Black Friday week is upon us. And while you shouldn’t feel like you have to purchase anything, there are certainly some great deals to be had. And among these great deals are a ton of clunkers that aren’t worth your attention at all, and plenty of lightning-fast deals that require you to be ready to pull the trigger at a moment’s notice.
How do you manage Black Friday shopping for geek gear without driving yourself crazy or, worse, buying crap that isn’t a deal at all? Easy. Make a game plan. Here’s mine.
Pick your focus areas
Trying to scout each and every Black Friday deal across every major category in which you might want to buy something is a fool’s errand. You’re going to drive yourself crazy. Worse, you’ll never be satisfied; you’ll always wonder if there’s a slightly better deal that you maybe just didn’t find in time so perhaps you shouldn’t buy this decent, vetted deal that’s sitting right in front of you because I don’t know ahhh.
Don’t do that. Don’t be those people that go to the store, see deal! deal! deal! everywhere, and load up their shopping carts while pummelling everyone else trying to buy the exact same thing.
I find it helpful to limit yourself around times of shopping excess. In this case, I’m focusing on two categories this year: PC components, which is admittedly a fairly large category; and gaming, because I like video games. That means I’m not looking at board games, refrigerators, smart devices, televisions, boxed sets for TV shows I no longer care much about, or electric blankets—no matter how chilly my room gets. If I can’t plug it into my newly upgraded desktop, and I can’t play it on my PC or Nintendo Switch, I don’t care.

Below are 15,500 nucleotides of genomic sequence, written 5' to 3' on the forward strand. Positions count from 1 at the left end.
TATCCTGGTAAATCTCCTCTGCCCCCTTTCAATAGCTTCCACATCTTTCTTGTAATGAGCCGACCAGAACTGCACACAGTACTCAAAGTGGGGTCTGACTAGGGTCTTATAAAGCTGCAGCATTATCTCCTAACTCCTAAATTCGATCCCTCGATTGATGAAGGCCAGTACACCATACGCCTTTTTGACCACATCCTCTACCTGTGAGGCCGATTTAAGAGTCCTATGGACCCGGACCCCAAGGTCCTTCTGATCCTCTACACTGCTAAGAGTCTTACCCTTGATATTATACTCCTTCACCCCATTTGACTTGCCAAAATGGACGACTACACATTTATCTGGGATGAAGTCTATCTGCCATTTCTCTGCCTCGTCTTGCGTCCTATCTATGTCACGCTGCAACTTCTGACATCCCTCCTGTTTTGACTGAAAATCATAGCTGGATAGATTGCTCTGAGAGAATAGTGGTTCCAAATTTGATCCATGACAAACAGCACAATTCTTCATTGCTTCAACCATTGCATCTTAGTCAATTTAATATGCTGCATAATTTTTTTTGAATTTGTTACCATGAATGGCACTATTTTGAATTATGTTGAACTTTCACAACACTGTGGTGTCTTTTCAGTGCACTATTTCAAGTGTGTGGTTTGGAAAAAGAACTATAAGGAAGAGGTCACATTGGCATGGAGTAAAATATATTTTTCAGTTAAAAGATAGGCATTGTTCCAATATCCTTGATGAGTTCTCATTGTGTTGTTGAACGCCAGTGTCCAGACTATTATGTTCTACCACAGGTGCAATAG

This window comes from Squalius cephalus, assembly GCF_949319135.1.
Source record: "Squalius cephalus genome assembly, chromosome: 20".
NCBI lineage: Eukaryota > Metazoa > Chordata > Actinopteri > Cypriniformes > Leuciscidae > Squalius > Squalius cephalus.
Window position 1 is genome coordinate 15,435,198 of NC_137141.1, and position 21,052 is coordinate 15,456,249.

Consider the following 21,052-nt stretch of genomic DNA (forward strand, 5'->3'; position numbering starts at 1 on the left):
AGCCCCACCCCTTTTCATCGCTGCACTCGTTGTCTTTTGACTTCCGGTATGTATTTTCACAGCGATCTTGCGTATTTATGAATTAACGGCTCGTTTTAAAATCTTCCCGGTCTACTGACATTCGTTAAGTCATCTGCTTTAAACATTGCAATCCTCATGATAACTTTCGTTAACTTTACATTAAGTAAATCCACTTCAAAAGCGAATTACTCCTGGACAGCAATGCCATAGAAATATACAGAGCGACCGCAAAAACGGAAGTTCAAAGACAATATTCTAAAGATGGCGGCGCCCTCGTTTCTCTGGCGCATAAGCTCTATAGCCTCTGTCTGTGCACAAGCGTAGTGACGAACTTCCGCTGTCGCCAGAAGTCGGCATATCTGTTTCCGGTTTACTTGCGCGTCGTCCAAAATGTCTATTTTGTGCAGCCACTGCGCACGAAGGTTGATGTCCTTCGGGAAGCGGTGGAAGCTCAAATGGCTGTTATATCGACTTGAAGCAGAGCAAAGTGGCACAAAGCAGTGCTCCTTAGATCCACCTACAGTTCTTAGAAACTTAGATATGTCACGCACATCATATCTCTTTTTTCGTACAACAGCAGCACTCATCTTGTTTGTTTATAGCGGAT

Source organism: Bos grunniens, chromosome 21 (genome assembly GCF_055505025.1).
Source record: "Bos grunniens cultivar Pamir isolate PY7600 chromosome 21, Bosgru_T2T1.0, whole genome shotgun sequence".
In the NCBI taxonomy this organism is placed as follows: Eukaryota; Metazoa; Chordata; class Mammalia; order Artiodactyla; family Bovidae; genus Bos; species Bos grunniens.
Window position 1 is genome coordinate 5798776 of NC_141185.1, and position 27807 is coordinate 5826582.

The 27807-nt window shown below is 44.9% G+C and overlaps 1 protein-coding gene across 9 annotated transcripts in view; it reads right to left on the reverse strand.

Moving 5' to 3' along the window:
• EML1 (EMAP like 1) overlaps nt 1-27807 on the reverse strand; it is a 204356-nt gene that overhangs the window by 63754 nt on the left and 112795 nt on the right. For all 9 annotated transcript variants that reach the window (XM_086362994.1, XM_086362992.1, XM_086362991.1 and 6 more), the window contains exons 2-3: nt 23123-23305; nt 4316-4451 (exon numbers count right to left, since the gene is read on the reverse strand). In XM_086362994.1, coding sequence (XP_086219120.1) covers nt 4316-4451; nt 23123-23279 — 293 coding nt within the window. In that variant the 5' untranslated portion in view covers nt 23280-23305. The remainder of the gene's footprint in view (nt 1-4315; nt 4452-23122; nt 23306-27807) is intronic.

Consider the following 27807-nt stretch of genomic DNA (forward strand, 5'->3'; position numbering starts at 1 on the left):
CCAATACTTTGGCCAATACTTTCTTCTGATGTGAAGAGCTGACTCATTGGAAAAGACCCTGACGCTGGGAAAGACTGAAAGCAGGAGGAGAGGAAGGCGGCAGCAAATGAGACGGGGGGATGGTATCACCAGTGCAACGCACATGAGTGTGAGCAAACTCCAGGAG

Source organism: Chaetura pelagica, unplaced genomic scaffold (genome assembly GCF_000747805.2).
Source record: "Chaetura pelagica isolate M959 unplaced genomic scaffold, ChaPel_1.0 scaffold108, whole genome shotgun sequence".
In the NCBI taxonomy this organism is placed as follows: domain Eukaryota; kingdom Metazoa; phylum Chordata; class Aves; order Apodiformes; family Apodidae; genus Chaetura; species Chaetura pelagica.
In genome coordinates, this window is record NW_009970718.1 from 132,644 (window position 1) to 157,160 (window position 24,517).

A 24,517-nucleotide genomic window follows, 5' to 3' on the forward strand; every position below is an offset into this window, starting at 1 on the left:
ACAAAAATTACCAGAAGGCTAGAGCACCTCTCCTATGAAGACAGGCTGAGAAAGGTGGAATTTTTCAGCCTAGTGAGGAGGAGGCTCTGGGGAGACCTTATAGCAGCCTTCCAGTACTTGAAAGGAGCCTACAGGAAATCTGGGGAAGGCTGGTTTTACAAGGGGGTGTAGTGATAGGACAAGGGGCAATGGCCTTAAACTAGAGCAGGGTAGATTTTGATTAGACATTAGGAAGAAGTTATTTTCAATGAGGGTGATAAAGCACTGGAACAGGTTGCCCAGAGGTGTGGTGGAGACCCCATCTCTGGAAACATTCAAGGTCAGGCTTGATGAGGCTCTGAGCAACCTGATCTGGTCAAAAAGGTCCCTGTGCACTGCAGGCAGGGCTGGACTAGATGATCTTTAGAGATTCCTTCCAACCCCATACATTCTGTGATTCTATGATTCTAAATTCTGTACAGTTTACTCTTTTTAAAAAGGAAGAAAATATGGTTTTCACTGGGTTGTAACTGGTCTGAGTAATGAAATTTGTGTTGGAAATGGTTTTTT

Take advantage of everyone else who is already tracking the deals
This one’s a no-brainer, but I’ll say it anyway. Unless there’s a specialty store that you know you always buy a specific item at—like where I get my favourite jeans, for example—don’t stick to a specific store (or stores) for your deals. You might find some decent offers, but you’ll never know if there are better deals than the store you’re currently browsing. And if you try to compare all the retailers yourself, you’ll either go mad or you run the risk of missing the one, true deal of them all.
Instead, find the places where teams of people—or gigantic communities—are all hunting around for deals and contributing to the greater good. Again, this should be a no-brainer, but I caution you: There are plenty of deal aggregator sites around the web that are little more than scams and mindless regurgitation of the same information you’ll see on every other aggregator site. Though perhaps slightly more inefficient, I like browsing community-curated resources for deals. And for my needs this year, that meant:
Slickdeals: Yes, good ol’ Slickdeals. The site is already a great deal aggregator on its own, but I’ve always loved the extra gems you can find in the forum posts associated with each front-page deal. It’s how I stumbled across setups like these, which allowed me to get a great deal for many, many months of an Xbox Game Pass subscription.